|3,000 Line Route to Uplands
Ottawa Says a Sentimental Farwell to Queen
by Marjorie Nichols of The Ottawa Journal
Canadians said a sentimental farewell to a glittering Queen Wednesday night.
At 11:10 p.m. Queen Elizabeth and Prince Philip walked slowly up the ramp of a silver and blue BOAC jet at Uplands RCAF base.
The Cameron Highlanders struck up with the nostalgic "Will Ye No Come Back Again" and the crowd of about 1,000 gathered in the refurbished hanger at the airbase waved an almost silent salute.
The royal couple turned and waved before entering the plane the Queen's diamond tiara and bracelet and gold-bordered white evening dress sparkling in the spotlight.
The glittering dress with it floating pannier from her left shoulder, her gold slippers and bag and white mink stole, glimmered under the artificial lights.
Her Majesty's outfit -- the one she wore to dinner at Government House earlier that evening -- was the most stunning of her wardrobe chosen for the Canadian visit.
The Governor-General and Mrs. Michener and Prime Minister and Mrs. Pearson, also in formal dress, had escorted the royal couple down the red carpet to the base of the plane's ramp.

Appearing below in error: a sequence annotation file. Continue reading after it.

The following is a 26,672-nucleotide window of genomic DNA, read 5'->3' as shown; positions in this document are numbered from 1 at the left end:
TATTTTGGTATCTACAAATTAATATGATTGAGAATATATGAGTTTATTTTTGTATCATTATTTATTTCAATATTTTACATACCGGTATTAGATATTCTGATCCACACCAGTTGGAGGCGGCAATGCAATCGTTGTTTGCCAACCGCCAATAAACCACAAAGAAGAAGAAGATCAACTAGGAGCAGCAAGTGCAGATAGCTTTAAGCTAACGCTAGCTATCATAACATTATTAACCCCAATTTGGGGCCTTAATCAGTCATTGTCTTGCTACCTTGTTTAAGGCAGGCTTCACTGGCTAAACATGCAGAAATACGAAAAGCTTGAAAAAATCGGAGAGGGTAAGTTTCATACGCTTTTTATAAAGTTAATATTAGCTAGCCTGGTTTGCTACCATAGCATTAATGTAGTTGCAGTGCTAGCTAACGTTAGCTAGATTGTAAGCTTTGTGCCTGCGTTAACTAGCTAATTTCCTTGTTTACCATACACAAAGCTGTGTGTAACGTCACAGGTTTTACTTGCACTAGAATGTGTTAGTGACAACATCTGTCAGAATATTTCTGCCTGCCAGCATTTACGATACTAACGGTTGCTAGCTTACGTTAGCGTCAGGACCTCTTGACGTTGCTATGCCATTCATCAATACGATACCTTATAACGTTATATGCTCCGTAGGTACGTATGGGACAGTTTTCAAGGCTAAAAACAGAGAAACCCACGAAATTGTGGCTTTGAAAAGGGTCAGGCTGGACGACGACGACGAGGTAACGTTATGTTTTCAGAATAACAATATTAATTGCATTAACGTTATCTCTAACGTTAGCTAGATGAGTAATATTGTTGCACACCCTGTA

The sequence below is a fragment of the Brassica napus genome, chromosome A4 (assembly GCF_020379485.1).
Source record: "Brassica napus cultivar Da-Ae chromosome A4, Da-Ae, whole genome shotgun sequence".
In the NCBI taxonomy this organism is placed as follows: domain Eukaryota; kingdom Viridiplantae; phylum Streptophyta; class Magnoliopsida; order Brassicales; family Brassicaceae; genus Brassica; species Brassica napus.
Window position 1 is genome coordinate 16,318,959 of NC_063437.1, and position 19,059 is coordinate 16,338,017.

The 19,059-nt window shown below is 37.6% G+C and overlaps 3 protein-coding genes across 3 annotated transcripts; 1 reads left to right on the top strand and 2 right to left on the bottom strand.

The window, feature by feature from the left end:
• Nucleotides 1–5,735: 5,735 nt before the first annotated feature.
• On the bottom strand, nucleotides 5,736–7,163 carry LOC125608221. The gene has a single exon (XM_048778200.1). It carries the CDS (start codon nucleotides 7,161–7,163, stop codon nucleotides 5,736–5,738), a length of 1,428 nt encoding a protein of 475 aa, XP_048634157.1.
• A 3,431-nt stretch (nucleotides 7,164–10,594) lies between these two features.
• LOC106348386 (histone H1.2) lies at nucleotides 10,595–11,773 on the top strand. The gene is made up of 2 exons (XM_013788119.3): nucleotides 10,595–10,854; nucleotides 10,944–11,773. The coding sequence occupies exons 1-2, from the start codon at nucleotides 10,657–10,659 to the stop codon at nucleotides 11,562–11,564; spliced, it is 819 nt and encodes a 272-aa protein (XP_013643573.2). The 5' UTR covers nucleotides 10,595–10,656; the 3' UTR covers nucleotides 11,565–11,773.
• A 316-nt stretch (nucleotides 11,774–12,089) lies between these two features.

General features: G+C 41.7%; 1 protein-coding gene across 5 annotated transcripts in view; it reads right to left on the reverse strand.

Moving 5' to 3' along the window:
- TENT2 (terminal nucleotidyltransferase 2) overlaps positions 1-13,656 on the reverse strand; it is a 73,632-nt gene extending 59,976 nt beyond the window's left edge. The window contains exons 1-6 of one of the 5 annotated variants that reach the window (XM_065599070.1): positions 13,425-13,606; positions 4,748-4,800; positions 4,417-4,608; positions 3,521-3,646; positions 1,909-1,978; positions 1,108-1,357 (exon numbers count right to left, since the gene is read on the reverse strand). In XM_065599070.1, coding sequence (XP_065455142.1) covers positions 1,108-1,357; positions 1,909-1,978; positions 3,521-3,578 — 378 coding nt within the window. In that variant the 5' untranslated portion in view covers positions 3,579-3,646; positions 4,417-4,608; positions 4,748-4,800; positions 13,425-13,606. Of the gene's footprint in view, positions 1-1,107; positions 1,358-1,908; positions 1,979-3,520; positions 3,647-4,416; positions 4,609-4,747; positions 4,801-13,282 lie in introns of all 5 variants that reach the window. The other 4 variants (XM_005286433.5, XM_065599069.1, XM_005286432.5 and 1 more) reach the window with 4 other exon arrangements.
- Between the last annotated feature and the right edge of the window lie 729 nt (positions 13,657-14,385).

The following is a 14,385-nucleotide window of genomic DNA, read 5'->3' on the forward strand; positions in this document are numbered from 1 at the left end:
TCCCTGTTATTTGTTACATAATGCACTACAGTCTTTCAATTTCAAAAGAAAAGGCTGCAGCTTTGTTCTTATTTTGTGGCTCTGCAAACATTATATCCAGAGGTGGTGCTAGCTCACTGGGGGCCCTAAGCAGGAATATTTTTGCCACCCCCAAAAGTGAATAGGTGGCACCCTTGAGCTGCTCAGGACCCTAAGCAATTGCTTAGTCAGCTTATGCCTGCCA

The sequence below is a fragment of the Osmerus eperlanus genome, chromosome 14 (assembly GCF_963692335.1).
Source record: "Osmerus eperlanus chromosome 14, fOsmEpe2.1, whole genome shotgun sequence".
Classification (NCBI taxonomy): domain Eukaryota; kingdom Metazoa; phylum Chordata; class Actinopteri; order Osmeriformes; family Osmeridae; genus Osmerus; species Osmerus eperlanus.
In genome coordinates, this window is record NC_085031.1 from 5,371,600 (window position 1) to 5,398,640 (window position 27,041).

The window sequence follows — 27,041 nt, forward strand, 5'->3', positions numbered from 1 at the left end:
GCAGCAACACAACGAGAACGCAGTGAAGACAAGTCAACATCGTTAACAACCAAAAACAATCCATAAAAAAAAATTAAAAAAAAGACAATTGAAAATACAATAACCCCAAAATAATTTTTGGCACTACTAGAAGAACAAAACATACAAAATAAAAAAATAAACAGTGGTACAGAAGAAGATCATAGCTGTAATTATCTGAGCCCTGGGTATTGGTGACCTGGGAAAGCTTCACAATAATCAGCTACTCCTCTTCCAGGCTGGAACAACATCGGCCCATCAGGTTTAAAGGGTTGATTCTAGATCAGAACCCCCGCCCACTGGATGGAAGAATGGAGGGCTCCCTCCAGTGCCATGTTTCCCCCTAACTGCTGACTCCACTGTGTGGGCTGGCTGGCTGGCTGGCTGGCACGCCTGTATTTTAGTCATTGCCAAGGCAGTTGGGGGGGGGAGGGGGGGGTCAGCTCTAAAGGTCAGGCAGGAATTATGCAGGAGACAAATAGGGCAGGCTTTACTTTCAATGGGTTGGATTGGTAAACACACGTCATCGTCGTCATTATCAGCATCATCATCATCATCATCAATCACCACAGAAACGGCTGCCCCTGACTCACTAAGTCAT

As the door closed behind the Queen and the ground crew prepared the big planes for takeoff, the prime minister and the Governor-General and their wives walked back to stand with the crowd and wave a final farewell.
The jet taxied away from the hangar and the Queen and the Prince, in the lighted front cabin of the plane, could be seen waving back.
At 11:20 p.m., six days and six hours after they had touched down at Uplands for the start of the Canadian visit, they were airborne, en route to London on a non-stop flight.
Despite the late departure time, several thousand had turned out, once again, to line the royal motorcade route from Government house to Uplands.
The limousine carrying the Queen and her husband skimmed past the crowds at about 20 mph.
But the interior light of the car was on and those had waited patiently in the dark to catch a glimpse of royalty, weren't disappointed.
At the gates of Government House, around Confederation Square and along Hogs Back Road, nearly 3,000 had stood silently, waving as the motorcade whipped by.
Unlike the exuberant crowds that had whooped it up and cheered the royal couple at every appearance from Parliament Hill and Lansdowne Park to Expo in Montreal, Wednesday night's crowds had apparently come for a quick last look.
Five minutes after the motorcade passed through the downtown area the streets were almost vacant -- the capital area was back to normal after six days of frenzied centennial celebrations and royalty-watching.
- End of article. Copyright by The Ottawa Journal, July 6, 1967. All rights reserved.